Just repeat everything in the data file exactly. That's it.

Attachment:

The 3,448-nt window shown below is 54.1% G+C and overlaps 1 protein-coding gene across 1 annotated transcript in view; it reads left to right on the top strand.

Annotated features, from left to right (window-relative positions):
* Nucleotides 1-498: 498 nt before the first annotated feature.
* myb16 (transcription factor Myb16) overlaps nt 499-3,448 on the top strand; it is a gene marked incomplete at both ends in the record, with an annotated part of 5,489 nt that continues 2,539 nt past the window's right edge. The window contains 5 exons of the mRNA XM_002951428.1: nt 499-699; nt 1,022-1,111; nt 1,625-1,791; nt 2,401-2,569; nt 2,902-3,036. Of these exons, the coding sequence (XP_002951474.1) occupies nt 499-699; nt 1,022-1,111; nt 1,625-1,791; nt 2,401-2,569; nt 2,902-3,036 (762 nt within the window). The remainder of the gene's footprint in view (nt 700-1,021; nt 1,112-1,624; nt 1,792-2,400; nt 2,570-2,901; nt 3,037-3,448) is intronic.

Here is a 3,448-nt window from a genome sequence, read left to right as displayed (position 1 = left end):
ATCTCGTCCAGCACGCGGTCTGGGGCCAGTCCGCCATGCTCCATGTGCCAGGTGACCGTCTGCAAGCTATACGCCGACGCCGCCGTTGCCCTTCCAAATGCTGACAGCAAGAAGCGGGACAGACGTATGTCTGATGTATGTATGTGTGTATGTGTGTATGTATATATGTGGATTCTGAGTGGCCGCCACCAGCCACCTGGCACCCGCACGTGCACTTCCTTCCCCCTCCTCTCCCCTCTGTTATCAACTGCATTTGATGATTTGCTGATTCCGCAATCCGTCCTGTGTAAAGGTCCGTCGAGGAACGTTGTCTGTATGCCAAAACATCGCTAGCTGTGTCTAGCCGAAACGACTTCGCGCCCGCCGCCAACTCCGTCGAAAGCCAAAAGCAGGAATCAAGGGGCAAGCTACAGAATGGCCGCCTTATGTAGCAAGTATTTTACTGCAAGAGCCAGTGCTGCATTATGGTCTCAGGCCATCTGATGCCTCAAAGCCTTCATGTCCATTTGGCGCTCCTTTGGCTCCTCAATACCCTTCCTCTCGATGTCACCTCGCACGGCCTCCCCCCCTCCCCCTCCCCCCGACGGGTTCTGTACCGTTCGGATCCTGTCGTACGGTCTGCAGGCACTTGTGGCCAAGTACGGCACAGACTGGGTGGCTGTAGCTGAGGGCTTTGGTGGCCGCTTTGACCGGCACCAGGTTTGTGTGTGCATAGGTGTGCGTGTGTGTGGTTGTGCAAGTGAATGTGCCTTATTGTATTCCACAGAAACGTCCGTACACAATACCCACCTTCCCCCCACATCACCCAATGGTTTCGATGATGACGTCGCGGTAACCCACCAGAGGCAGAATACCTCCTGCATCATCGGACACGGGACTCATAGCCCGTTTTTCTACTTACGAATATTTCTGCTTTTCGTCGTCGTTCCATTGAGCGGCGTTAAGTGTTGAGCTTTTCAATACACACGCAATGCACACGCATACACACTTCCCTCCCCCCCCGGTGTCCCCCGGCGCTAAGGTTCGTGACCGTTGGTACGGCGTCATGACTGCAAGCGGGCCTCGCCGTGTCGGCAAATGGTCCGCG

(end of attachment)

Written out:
The 3,448-nt window shown below is 54.1% G+C and overlaps 1 protein-coding gene across 1 annotated transcript in view; it reads left to right on the top strand.

Annotated features, from left to right (window-relative positions):
* Nucleotides 1-498: 498 nt before the first annotated feature.
* myb16 (transcription factor Myb16) overlaps nt 499-3,448 on the top strand; it is a gene marked incomplete at both ends in the record, with an annotated part of 5,489 nt that continues 2,539 nt past the window's right edge. The window contains 5 exons of the mRNA XM_002951428.1: nt 499-699; nt 1,022-1,111; nt 1,625-1,791; nt 2,401-2,569; nt 2,902-3,036. Of these exons, the coding sequence (XP_002951474.1) occupies nt 499-699; nt 1,022-1,111; nt 1,625-1,791; nt 2,401-2,569; nt 2,902-3,036 (762 nt within the window). The remainder of the gene's footprint in view (nt 700-1,021; nt 1,112-1,624; nt 1,792-2,400; nt 2,570-2,901; nt 3,037-3,448) is intronic.

Here is a 3,448-nt window from a genome sequence, read left to right as displayed (position 1 = left end):
ATCTCGTCCAGCACGCGGTCTGGGGCCAGTCCGCCATGCTCCATGTGCCAGGTGACCGTCTGCAAGCTATACGCCGACGCCGCCGTTGCCCTTCCAAATGCTGACAGCAAGAAGCGGGACAGACGTATGTCTGATGTATGTATGTGTGTATGTGTGTATGTATATATGTGGATTCTGAGTGGCCGCCACCAGCCACCTGGCACCCGCACGTGCACTTCCTTCCCCCTCCTCTCCCCTCTGTTATCAACTGCATTTGATGATTTGCTGATTCCGCAATCCGTCCTGTGTAAAGGTCCGTCGAGGAACGTTGTCTGTATGCCAAAACATCGCTAGCTGTGTCTAGCCGAAACGACTTCGCGCCCGCCGCCAACTCCGTCGAAAGCCAAAAGCAGGAATCAAGGGGCAAGCTACAGAATGGCCGCCTTATGTAGCAAGTATTTTACTGCAAGAGCCAGTGCTGCATTATGGTCTCAGGCCATCTGATGCCTCAAAGCCTTCATGTCCATTTGGCGCTCCTTTGGCTCCTCAATACCCTTCCTCTCGATGTCACCTCGCACGGCCTCCCCCCCTCCCCCTCCCCCCGACGGGTTCTGTACCGTTCGGATCCTGTCGTACGGTCTGCAGGCACTTGTGGCCAAGTACGGCACAGACTGGGTGGCTGTAGCTGAGGGCTTTGGTGGCCGCTTTGACCGGCACCAGGTTTGTGTGTGCATAGGTGTGCGTGTGTGTGGTTGTGCAAGTGAATGTGCCTTATTGTATTCCACAGAAACGTCCGTACACAATACCCACCTTCCCCCCACATCACCCAATGGTTTCGATGATGACGTCGCGGTAACCCACCAGAGGCAGAATACCTCCTGCATCATCGGACACGGGACTCATAGCCCGTTTTTCTACTTACGAATATTTCTGCTTTTCGTCGTCGTTCCATTGAGCGGCGTTAAGTGTTGAGCTTTTCAATACACACGCAATGCACACGCATACACACTTCCCTCCCCCCCCGGTGTCCCCCGGCGCTAAGGTTCGTGACCGTTGGTACGGCGTCATGACTGCAAGCGGGCCTCGCCGTGTCGGCAAATGGTCCGCG